The news that the Stirling Prize for architecture has been awarded to a council estate has been a long time coming. The prize has been awarded annually for the past twenty four years but the 2019 winner, the Goldsmith Street development on the edge of Norwich city centre, is only the second housing scheme to scoop the award and the first to have been publicly commissioned.
That oversight reflects the Stirling’s long-standing prejudice in favour of the spectacular and expensive, reflected all too clearly in the choice of the billion-pound headquarters building of Bloomberg as last year’s winner. However, it is also indicative of the fact that housing of architectural quality has been notably thin on the ground and homes built by local authorities all but non-existent.
Goldsmith Street represents the first new housing that Norwich City Council has commissioned since the 1980 housing act prevented local authorities from reinvesting funds from the sale of council houses into the construction of new homes. Last year, that legislation was finally overturned and given the present scale of our housing crisis – housing charity Shelter reckons that the UK needs to build 3 million social homes over the next twenty years – it was a welcome if long-overdue change.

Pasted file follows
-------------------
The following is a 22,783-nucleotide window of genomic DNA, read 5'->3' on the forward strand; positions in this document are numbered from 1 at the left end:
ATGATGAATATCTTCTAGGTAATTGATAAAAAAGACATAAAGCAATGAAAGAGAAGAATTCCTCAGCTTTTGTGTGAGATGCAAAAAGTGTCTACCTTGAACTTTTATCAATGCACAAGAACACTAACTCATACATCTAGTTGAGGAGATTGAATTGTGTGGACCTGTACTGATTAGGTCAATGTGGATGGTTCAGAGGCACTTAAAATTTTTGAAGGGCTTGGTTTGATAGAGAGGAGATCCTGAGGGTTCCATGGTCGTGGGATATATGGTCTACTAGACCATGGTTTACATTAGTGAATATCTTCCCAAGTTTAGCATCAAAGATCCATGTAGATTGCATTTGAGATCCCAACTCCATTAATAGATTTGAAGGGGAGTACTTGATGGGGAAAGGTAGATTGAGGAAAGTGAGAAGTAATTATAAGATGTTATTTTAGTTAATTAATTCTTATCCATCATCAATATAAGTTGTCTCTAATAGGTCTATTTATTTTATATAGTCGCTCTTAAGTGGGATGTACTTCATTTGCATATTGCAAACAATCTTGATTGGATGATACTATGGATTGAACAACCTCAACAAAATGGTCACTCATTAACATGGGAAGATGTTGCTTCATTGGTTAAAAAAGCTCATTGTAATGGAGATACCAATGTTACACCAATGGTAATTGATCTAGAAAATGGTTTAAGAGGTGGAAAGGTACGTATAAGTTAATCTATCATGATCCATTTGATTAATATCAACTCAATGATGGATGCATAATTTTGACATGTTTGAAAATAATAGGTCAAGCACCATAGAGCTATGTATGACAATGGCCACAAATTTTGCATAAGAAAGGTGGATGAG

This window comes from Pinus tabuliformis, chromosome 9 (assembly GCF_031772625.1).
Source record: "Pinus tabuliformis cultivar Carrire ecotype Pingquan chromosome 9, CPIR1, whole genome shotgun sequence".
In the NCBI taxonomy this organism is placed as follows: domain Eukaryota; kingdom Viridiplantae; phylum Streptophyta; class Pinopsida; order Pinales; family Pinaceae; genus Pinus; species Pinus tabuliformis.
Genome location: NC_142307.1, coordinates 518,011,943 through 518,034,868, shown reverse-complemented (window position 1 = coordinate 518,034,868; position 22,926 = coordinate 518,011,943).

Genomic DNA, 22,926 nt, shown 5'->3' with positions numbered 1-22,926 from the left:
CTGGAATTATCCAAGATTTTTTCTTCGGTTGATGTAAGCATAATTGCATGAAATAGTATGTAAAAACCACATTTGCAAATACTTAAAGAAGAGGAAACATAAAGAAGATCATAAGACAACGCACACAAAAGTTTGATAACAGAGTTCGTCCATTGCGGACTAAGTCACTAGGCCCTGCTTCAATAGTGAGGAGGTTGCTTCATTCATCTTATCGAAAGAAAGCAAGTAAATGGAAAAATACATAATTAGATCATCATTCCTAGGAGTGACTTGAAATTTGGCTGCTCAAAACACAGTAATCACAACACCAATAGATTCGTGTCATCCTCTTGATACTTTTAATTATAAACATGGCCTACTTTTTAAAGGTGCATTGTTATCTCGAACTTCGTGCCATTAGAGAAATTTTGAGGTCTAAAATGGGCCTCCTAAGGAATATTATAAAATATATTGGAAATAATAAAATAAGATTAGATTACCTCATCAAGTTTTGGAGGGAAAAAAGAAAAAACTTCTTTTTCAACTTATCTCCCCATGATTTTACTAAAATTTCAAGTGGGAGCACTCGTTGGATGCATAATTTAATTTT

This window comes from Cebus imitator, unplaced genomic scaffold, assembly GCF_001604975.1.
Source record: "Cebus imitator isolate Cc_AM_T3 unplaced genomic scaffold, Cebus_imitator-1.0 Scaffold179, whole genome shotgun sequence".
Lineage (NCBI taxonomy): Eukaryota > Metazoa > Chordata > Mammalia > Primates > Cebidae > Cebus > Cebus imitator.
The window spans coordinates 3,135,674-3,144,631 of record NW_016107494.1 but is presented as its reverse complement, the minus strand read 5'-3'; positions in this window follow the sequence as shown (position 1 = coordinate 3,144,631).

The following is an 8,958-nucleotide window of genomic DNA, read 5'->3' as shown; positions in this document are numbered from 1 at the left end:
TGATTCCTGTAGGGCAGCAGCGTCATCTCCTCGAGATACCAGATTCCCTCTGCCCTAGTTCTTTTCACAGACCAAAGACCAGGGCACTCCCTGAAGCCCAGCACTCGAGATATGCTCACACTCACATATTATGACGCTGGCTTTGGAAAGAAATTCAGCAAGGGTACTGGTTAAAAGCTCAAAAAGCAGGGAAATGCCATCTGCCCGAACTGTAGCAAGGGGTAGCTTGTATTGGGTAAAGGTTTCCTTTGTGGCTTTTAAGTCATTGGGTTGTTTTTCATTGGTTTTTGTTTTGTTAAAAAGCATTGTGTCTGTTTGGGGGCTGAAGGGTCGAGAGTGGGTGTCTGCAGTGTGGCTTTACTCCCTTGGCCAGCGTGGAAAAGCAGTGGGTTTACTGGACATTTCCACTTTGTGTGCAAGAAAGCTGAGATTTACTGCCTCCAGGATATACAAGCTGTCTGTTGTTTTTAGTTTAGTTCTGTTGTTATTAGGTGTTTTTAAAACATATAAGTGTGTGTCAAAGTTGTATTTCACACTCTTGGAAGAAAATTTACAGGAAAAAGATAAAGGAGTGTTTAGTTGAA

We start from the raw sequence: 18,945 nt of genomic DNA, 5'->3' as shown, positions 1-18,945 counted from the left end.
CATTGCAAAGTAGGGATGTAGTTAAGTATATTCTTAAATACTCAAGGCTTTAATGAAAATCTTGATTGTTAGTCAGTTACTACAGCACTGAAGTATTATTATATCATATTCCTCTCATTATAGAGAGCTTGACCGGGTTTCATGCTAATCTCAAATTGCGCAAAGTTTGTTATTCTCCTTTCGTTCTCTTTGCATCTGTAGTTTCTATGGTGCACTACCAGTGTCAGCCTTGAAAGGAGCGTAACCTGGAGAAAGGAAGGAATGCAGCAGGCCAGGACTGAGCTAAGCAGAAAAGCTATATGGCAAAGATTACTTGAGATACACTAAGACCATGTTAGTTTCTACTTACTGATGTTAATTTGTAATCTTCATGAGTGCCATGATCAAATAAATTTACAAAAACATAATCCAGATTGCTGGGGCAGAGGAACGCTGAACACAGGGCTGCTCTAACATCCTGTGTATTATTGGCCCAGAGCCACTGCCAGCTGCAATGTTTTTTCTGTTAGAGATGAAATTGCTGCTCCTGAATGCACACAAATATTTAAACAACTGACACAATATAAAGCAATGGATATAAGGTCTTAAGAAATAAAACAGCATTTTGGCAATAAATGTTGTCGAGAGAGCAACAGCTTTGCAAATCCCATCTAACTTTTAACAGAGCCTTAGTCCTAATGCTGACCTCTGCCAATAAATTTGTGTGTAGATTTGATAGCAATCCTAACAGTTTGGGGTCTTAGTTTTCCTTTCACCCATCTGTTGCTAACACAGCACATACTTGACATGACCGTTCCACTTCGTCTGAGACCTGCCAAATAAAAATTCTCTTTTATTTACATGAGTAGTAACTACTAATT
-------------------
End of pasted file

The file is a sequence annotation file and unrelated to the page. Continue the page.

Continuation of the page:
Designed by architects Mikhail Riches, in collaboration with Cathy Hawley, the 105 flats and houses at Goldsmith Street set a high benchmark of quality for what promises to be a new generation of council housing. Ingeniously reconciling the demand for density with a desire to minimise overshadowing, the scheme comprises a series of closely packed but powerfully modelled brick terraces ranged along attractive, car-free streets.
There is nothing lavish about the project but it is beautifully detailed and carefully designed to minimise tenants’ energy consumption. Perhaps most impressively it feels deeply rooted in the urban grain and materials of historic Norwich while achieving an expression of its own. These may sound like modest achievements but they remain all too rare. The Stirling jury has done well to recognise a project of such radical ordinariness.